By Sebastian Colella
As travel across the country and the world has all but stopped the last few weeks from the threat of COVID19, hotels across the country saw an unprecedented amount of cancellations. The Boston lodging market has been one the hardest hit markets in the United States with demand declining dramatically throughout most of March.
Going into the year, owners and operators were worried about increases to supply, estimated at 3.8%, but looked forward to an approximate 25% increase in convention related roomnights and four additional citywides at the city’s two convention centers. Following a weak Q4 performance experienced in 2019, this year was expected to be somewhat of a correction despite the threat of new supply. In January, Pinnacle Advisory Group projected demand to increase 2.5%, its fifth consecutive year with demand growth of over 2.0%.
The Boston & Cambridge lodging market began 2020 in a good position. Accommodated roomnights in January and February increased 8.7% and 5.5%, respectively, helping to increase revenue per available room (RevPAR) 5.8% through February. March is typically the market’s first month in the calendar year with high demand levels and has averaged over 80% occupancy the last ten years. Unfortunately, the market’s positive performance in February is likely to be the last one like it for quite some time.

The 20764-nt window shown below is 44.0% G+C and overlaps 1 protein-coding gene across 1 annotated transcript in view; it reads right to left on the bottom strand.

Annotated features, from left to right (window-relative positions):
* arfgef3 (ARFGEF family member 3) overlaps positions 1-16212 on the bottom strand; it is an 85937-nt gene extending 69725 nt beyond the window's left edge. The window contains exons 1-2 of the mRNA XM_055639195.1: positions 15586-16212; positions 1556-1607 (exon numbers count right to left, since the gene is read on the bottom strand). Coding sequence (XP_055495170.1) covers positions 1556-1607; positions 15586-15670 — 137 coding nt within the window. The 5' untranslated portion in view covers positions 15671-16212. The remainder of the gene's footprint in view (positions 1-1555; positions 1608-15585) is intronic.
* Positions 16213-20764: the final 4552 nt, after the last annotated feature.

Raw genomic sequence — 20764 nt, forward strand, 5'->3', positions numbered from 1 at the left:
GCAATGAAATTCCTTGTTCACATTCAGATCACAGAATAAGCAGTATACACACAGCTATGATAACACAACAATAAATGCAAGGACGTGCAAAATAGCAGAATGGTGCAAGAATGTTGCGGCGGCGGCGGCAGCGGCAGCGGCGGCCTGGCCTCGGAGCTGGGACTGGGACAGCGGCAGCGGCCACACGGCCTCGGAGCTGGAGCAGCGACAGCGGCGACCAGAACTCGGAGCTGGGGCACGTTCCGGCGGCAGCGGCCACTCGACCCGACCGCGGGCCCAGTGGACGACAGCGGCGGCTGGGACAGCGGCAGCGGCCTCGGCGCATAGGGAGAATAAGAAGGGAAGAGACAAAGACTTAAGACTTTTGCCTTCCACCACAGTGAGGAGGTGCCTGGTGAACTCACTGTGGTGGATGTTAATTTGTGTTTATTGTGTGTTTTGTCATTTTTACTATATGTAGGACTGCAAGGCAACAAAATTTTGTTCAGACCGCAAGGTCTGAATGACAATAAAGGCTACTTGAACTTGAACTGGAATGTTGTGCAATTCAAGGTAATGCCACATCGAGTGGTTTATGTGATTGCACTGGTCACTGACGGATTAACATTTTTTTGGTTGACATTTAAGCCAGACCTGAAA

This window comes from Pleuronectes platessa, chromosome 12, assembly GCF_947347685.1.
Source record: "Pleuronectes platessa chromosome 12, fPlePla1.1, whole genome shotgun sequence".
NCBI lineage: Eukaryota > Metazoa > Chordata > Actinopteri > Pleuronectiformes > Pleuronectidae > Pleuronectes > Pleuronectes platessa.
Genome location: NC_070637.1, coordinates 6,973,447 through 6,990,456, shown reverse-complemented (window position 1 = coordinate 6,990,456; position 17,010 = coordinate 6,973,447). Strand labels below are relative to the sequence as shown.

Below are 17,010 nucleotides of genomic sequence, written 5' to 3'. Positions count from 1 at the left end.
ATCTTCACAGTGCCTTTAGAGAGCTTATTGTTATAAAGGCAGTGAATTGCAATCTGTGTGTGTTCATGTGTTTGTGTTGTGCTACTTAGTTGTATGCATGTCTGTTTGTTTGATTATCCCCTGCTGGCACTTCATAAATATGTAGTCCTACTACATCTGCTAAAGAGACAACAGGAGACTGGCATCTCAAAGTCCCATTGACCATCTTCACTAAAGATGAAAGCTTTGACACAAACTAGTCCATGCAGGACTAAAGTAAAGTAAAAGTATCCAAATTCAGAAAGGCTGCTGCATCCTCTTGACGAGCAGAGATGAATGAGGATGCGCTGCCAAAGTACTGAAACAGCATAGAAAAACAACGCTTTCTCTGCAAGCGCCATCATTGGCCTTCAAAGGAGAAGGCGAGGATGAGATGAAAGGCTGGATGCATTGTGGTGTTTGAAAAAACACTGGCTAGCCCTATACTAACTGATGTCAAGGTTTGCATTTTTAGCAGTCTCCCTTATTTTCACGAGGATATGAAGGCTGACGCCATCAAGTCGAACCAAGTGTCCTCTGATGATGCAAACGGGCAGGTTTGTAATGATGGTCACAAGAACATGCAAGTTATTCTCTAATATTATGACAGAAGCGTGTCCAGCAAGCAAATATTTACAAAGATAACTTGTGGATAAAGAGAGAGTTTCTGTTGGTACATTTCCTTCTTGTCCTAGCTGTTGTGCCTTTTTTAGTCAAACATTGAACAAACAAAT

Although data for Boston and Cambridge is unavailable at this time, the declines experienced throughout the Boston MSA as reported by STR are alarming. Outside of increases on March 6 and 7 driven by an event held at the Hynes Convention Center, every day of the month has posted declines in both occupancy and ADR.
There are three primary reasons why the market has been so vulnerable to the impacts of this spreading virus in a matter of a few weeks.
· Massachusetts experienced swift spreading of COVID19 beginning March 10 and was one of the first states to declare a state of emergency, quickly disrupting businesses. There were 50 cases reported by March 10, two days later the number of cases had more than doubled and Governor Baker acted quickly requesting assistance from the federal government. On March 13, gatherings of more than 250 people were prohibited and the following day a variety of executive orders were put in place to lock down much of the State’s social activity including closing schools, restaurants and bars, banning gatherings of more than 25, and restricting visitors to assisted-care facilities. By March 23, non-essential businesses in Massachusetts were ordered closed and President Trump had extended the gathering size to a limit of ten people.